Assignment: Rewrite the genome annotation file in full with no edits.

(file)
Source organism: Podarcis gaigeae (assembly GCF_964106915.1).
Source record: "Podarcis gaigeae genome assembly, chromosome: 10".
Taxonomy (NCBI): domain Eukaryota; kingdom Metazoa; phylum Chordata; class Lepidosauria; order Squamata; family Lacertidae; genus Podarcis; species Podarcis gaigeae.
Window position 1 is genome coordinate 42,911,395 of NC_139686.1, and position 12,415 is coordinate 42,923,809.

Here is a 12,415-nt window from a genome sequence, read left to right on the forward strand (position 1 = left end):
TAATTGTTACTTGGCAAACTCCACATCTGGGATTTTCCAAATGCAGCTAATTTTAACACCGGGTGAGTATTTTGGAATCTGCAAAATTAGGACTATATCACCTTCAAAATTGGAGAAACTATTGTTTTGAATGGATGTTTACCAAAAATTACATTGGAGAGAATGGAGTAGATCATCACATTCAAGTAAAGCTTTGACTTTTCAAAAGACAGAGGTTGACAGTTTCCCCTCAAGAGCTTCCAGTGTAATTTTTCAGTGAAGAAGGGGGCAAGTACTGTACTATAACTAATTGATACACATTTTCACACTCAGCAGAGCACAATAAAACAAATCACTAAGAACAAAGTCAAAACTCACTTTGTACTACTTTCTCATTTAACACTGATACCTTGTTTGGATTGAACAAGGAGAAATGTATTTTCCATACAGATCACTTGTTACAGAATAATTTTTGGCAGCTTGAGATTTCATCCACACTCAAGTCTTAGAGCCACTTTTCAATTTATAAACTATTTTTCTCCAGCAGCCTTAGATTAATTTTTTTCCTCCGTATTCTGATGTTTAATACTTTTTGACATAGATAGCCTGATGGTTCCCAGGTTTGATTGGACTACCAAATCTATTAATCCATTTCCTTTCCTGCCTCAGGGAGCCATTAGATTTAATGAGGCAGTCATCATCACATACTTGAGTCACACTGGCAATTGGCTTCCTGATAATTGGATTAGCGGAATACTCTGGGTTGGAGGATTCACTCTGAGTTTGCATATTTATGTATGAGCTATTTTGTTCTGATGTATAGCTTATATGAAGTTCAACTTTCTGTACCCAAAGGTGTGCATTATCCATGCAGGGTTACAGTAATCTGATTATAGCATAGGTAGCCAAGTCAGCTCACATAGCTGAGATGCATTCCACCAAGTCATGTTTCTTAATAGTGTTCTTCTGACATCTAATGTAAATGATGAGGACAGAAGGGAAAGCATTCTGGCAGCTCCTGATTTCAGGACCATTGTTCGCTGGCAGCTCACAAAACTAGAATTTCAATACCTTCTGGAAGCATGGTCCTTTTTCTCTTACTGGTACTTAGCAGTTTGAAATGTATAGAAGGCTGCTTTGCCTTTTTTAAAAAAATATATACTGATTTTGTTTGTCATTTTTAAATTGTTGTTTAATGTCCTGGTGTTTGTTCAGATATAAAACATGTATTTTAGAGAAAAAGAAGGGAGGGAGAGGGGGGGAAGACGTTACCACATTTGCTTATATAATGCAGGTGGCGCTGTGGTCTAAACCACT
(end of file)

Source organism: Podarcis gaigeae (assembly GCF_964106915.1).
Source record: "Podarcis gaigeae genome assembly, chromosome: 10".
Taxonomy (NCBI): domain Eukaryota; kingdom Metazoa; phylum Chordata; class Lepidosauria; order Squamata; family Lacertidae; genus Podarcis; species Podarcis gaigeae.
Window position 1 is genome coordinate 42,911,395 of NC_139686.1, and position 12,415 is coordinate 42,923,809.

Here is a 12,415-nt window from a genome sequence, read left to right on the forward strand (position 1 = left end):
TAATTGTTACTTGGCAAACTCCACATCTGGGATTTTCCAAATGCAGCTAATTTTAACACCGGGTGAGTATTTTGGAATCTGCAAAATTAGGACTATATCACCTTCAAAATTGGAGAAACTATTGTTTTGAATGGATGTTTACCAAAAATTACATTGGAGAGAATGGAGTAGATCATCACATTCAAGTAAAGCTTTGACTTTTCAAAAGACAGAGGTTGACAGTTTCCCCTCAAGAGCTTCCAGTGTAATTTTTCAGTGAAGAAGGGGGCAAGTACTGTACTATAACTAATTGATACACATTTTCACACTCAGCAGAGCACAATAAAACAAATCACTAAGAACAAAGTCAAAACTCACTTTGTACTACTTTCTCATTTAACACTGATACCTTGTTTGGATTGAACAAGGAGAAATGTATTTTCCATACAGATCACTTGTTACAGAATAATTTTTGGCAGCTTGAGATTTCATCCACACTCAAGTCTTAGAGCCACTTTTCAATTTATAAACTATTTTTCTCCAGCAGCCTTAGATTAATTTTTTTCCTCCGTATTCTGATGTTTAATACTTTTTGACATAGATAGCCTGATGGTTCCCAGGTTTGATTGGACTACCAAATCTATTAATCCATTTCCTTTCCTGCCTCAGGGAGCCATTAGATTTAATGAGGCAGTCATCATCACATACTTGAGTCACACTGGCAATTGGCTTCCTGATAATTGGATTAGCGGAATACTCTGGGTTGGAGGATTCACTCTGAGTTTGCATATTTATGTATGAGCTATTTTGTTCTGATGTATAGCTTATATGAAGTTCAACTTTCTGTACCCAAAGGTGTGCATTATCCATGCAGGGTTACAGTAATCTGATTATAGCATAGGTAGCCAAGTCAGCTCACATAGCTGAGATGCATTCCACCAAGTCATGTTTCTTAATAGTGTTCTTCTGACATCTAATGTAAATGATGAGGACAGAAGGGAAAGCATTCTGGCAGCTCCTGATTTCAGGACCATTGTTCGCTGGCAGCTCACAAAACTAGAATTTCAATACCTTCTGGAAGCATGGTCCTTTTTCTCTTACTGGTACTTAGCAGTTTGAAATGTATAGAAGGCTGCTTTGCCTTTTTTAAAAAAATATATACTGATTTTGTTTGTCATTTTTAAATTGTTGTTTAATGTCCTGGTGTTTGTTCAGATATAAAACATGTATTTTAGAGAAAAAGAAGGGAGGGAGAGGGGGGGAAGACGTTACCACATTTGCTTATATAATGCAGGTGGCGCTGTGGTCTAAACCACT